It’s January! A new year means so many things. New goals. New adventures. New growth. It’s also time to start thinking about spring planting if you are a gardener. I know, I know…you may be thinking “But it’s only January! I have plenty of time!” It’s true, you do have a couple months before it’s officially time to plant, but it is never too soon to start prepping your vegetable garden for spring planting. We are going to share a few tips and tricks for prepping your vegetable garden for spring planting, including what you can do right now to get things ready!
Here in Utah, we often experience a January thaw…it makes it feel a little like spring, but don’t get too excited. February has a sneaky way of bringing winter right back. So, while it’s not time to start fertilizing that soil, there are things you can do now to make the task even easier in the months to come. One of the best things you can do is to keep your compost pile going, even though it’s cold outside. Keep it well-fed with kitchen scraps cut no larger than 2 inches. Alternate with equal amounts of chopped straw, wood shavings, shredded dry leaves, or turn-up newspaper. Keep it warm by wrapping it in insulation or bubble wrap and put a clear lid on it to capture any sunlight. Composting may slow down or halt when the temps drop below freezing, but never fear! As soon as it warms up it will churn right back up again.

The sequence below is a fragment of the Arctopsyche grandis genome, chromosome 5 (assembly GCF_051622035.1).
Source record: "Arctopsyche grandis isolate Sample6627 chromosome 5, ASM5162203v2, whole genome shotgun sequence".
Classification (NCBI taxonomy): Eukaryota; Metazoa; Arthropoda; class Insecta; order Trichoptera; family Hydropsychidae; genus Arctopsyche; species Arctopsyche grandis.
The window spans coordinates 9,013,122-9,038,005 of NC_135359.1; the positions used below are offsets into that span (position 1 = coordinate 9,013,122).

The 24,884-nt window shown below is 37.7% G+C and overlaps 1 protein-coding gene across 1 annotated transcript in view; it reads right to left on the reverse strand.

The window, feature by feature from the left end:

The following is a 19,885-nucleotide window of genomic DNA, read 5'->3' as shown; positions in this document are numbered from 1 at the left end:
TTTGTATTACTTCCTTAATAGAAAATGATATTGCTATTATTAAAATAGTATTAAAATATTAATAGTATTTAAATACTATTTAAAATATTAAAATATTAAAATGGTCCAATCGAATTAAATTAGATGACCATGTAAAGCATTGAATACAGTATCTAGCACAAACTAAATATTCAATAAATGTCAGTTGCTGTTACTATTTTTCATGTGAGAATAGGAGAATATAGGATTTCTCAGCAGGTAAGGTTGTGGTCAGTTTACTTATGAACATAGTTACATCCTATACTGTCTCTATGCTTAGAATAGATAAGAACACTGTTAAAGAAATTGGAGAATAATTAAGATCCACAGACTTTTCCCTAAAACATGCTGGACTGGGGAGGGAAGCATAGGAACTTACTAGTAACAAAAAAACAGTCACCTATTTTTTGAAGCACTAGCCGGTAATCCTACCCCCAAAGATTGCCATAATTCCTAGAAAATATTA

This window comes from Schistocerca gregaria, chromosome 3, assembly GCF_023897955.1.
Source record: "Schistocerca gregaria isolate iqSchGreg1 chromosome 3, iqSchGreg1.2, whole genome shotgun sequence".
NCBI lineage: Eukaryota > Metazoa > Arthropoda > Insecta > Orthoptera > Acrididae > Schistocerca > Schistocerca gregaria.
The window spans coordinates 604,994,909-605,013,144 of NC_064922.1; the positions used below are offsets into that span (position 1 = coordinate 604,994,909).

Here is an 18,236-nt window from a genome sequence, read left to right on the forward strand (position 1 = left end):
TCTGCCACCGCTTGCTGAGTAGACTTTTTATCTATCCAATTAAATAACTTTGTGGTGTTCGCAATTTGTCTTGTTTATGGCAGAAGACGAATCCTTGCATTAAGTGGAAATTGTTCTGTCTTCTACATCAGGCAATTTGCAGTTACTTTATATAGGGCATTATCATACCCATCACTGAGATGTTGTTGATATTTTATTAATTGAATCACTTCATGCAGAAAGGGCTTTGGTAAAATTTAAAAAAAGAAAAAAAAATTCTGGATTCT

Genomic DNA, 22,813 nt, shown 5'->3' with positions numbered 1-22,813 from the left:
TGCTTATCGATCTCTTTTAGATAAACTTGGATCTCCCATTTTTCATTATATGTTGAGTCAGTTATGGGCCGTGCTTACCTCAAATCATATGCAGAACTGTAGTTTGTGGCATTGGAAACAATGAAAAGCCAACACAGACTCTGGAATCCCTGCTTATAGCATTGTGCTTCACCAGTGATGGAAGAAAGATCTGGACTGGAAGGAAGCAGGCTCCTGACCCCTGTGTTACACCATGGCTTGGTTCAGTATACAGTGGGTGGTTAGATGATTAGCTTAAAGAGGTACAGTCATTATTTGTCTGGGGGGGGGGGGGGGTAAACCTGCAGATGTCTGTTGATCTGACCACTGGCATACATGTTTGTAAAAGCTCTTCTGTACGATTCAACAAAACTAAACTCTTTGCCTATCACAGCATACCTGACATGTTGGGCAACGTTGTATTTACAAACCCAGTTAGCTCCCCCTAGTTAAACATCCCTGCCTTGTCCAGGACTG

Photo: Rodales Organic Life
March is the time in Utah to begin those early spring crops. First, pick all those early spring weeds before they become big pests. Repair any raised beds that are sagging or rotting. A few weeks before planting, mix in that good compost you have been working with all winter. Or, check out a local garden shop for fresh organic compost to purchase. Mix it in with a garden fork and let it rest. Cover with a thin layer of manure if desired.
Once the soil is free of ice crystals and crumbles easily, go ahead and get those early spring crops in. Common spring planting crops in Utah are peas, spinach, kale, lettuce, leeks, broccoli, cabbage, radishes, turnips, new potatoes, and onions. Protect the seedlings from hard frosts with tarps, buckets, or other covers. These are all fairly hardy plants, but you will get a much better yield if they are protected from the worst of the spring cold.
Follow these early spring crops with other crops that do well in your area after the last frost (in Utah, this is usually mid-May). Happy gardening!